FIG. 7. Patient with breast cancer harbors peripheral HER-2/neu-specific T cell precursors which can be activated by B/I activation and expanded with common gamma-chain cytokines A) T cells maintained with low dose IL-2 (40 U/ml) for 6-7 days were cultured in the presence or absence of autologous DC and presence or absence of recombinant human HER-2/neu for 24 hs. IFN-γ production was detected in the supernatant of triplicate wells. B) B/I activated and common gamma-chain cytokine expanded T cells were cultured in the presence or absence of autologous DC and presence or absence of recombinant human HER-2/neu for 24 hs. IFN-γ production was detected in the supernatant of triplicate wells. C) IL-2 maintained T cells (white bars) and ex vivo expanded T cells (black bars) were stained with anti-CD4, anti-CD8 and anti IFN-γ antibodies in order to determine cellular source of HER-2/neu-specific IFN-γ production. Data represent two independent experiments.

DETAILED DESCRIPTION

A number of key barriers to effective ACT therapy have been overcome in order to develop a novel cancer treatment that produces objective responses against primary tumors, including breast tumors, and to generate long-term memory against recall tumor challenge. The treatment method employs an optimized combination of steps of ex vivo treatment of immune cells which include tumor-primed T cells. Significantly, the immune cells are obtained from a cancer patient prior to receipt of any other type of therapy, e.g. prior to recent treatment of the tumor or tumors with radiation. According to the method, immune cells, which include tumor-primed (tumor sensitized, tumor-reactive) T cells, are harvested or obtained from a cancer patient with at least one tumor, e.g. an epithelial neoplasm such as a breast cancer tumor. The immune cells are then subjected to an antigen-free protocol for selective activation using bryostatin 1/ionomycin (B/I) and IL-2 as previously described (7, 11). Bryostatin 1 activates protein kinase C and ionomycin increases intracellular calcium (12, 13). Together, B/I mimic signaling through the CD3/TcR complex and lead to activation, differentiation and proliferation of the tumor-primed immune cell sample. Most recently, it was reported that bryostatin 1 can act as a TLR-4 ligand and also activate innate immunity (14). This property of bryostatin 1 may make it a useful drug for in vivo use in order to induce the innate immune responses in addition to T cell responses. According to the invention, the next step is expansion and further differentiation of the B/I activated immune cells by sequential exposure to common gamma-chain cytokines: first to IL-7 and IL-15 simultaneously, and then to relatively low concentrations of IL-2. In some embodiments, IL-2 is first added to the culture which already includes IL-7 and IL-15. The cells are then washed to remove all the cytokines, and IL-2 alone is added back to the cells for a further step of culturing. This ex vivo protocol thus induces differentiation and expansion of the immune cells, including the tumor-reactive T cells, in the sample. At the end of this combination protocol, the immune cells include central memory T cells (TCM) and effector T cells (TE) as well as cells of the innate immune system and non-T cells. As described in the Examples section below, the expanded cells are resistant to the effects of MDSCs and are capable of generating long-term memory responses against the tumor in a FVBN202 transgenic mouse model of HER-2/neu overexpressing breast carcinoma. HER-2/neu-specific T cells from peripheral blood mononuclear cells (PBMCs) of a breast cancer patient were also expanded using this method.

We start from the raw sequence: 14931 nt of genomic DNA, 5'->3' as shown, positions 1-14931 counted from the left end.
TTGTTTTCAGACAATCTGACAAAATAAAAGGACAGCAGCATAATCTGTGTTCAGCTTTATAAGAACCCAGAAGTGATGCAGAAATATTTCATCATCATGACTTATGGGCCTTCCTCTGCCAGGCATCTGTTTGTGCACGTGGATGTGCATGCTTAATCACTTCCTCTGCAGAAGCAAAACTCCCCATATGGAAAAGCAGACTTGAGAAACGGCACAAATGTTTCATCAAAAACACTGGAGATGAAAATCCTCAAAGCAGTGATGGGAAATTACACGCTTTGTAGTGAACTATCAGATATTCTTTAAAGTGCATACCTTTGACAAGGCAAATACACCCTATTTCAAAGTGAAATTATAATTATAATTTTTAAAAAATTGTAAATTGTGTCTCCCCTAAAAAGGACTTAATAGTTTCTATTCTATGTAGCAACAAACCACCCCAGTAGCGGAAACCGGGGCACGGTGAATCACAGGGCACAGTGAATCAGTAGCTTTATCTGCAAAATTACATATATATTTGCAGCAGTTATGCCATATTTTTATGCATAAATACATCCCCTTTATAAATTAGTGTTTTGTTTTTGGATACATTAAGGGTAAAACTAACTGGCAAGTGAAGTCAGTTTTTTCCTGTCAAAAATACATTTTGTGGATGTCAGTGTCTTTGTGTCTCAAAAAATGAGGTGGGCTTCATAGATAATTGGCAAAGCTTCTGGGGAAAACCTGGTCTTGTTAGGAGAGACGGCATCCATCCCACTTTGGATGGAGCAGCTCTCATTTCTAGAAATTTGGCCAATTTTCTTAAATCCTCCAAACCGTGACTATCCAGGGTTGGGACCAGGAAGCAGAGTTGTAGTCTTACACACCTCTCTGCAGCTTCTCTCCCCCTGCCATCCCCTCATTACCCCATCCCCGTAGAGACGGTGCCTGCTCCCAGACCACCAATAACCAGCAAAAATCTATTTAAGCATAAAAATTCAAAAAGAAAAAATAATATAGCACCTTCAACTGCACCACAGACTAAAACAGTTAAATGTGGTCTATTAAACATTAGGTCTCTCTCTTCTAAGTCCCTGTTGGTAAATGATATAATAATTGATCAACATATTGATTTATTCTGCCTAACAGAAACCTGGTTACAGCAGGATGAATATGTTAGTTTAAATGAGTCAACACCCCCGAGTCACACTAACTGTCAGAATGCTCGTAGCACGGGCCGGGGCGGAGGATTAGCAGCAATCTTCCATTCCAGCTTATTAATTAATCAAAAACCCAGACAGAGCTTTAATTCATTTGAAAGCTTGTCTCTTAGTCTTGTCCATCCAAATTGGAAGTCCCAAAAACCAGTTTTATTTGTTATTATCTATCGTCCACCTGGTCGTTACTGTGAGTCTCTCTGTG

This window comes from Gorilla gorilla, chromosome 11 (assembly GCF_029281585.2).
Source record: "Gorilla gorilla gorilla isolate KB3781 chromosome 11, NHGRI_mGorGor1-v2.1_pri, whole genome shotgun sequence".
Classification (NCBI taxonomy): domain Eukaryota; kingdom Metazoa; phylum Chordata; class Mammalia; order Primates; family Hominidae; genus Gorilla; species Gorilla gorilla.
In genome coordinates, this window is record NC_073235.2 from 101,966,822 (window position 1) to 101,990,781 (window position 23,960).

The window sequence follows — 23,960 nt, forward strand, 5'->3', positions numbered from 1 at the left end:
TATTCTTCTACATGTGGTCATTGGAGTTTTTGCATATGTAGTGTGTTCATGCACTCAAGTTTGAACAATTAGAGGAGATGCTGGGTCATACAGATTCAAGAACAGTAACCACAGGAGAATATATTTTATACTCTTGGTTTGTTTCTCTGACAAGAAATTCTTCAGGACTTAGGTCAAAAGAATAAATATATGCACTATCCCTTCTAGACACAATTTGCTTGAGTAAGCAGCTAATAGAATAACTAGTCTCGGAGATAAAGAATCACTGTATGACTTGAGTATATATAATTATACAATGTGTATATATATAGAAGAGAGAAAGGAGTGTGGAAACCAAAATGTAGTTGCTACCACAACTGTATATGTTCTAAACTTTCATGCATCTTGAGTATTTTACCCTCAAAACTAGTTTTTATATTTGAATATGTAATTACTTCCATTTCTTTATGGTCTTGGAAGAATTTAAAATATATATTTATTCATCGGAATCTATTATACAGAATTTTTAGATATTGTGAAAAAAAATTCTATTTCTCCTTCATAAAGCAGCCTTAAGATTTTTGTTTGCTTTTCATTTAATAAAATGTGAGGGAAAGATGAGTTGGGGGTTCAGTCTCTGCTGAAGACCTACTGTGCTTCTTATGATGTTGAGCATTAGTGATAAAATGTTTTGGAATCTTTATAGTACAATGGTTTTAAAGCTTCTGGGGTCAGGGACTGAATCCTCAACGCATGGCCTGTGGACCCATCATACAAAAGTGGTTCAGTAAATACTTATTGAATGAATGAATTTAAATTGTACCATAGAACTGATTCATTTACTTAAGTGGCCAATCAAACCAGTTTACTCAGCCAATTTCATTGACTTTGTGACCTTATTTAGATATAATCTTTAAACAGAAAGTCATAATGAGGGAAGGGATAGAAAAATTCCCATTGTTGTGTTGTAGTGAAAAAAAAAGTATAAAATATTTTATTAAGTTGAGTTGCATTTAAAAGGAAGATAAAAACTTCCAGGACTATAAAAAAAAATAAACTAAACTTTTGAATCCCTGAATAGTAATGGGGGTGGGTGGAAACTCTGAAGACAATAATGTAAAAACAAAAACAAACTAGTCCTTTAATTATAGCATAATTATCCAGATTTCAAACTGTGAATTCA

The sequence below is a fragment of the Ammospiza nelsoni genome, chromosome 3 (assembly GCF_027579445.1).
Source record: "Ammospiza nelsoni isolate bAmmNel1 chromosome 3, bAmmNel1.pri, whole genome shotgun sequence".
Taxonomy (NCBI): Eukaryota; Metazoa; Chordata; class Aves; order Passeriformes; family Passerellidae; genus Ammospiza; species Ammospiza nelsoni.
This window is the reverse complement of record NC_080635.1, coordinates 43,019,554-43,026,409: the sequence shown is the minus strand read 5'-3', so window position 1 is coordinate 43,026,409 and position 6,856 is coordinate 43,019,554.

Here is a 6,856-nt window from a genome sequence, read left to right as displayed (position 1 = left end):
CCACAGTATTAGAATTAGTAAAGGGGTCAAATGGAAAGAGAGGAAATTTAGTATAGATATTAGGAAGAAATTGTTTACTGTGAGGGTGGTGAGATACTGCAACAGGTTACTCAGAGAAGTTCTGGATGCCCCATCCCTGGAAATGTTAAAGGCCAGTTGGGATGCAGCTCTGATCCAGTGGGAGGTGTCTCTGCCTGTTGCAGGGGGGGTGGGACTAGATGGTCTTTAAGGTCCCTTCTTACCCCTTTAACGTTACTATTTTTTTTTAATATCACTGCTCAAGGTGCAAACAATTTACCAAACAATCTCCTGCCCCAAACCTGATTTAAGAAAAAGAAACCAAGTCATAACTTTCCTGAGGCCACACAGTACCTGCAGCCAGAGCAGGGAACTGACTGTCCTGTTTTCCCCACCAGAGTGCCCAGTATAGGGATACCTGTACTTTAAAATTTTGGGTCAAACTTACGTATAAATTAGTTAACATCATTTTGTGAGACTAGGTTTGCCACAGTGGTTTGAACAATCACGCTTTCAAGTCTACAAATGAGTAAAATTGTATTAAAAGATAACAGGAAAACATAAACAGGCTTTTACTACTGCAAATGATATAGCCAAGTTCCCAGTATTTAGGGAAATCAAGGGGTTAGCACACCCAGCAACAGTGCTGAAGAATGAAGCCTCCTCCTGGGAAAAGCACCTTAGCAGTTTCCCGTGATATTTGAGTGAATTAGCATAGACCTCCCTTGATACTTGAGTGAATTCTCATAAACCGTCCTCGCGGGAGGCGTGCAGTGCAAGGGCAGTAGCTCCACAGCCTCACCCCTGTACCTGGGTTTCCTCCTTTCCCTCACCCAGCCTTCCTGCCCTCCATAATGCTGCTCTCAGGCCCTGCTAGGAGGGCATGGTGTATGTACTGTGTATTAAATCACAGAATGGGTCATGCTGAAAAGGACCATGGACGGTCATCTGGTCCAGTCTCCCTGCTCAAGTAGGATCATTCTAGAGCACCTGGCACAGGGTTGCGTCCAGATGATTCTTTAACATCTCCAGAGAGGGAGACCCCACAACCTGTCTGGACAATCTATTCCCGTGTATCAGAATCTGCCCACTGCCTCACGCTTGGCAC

Subjects with infectious diseases, especially infectious diseases which depress the immune system, may also be treated with immune cells produced using the protocols described herein. This aspect of the invention is described in detail below.

The protocol includes collecting immune cells from tumor-bearing mammals such as humans, and processing them for from about 4 to 8 days, e.g. about 4, 5, 6, 7, or 8 days, and usually for about 6 days, before infusing the processed cells back into the patient. Cells that are used for the procedure may be, for example, peripheral blood mononuclear cells (PBMCs), or immune cells derived from tumor-draining nodes of patients that can be obtained by biopsy. Preferably, the cells are PBMCs. Those of skill in the art are familiar with procedures for harvesting cells and with accepted procedures for treatment of the cells in preparation for cell culture. Briefly, PBMCs are harvested from cancer patients (e.g. breast cancer patients) using 100-200 ml blood. After Ficoll density gradient separation, PBMCs are subjected to a multi-step processing in vitro.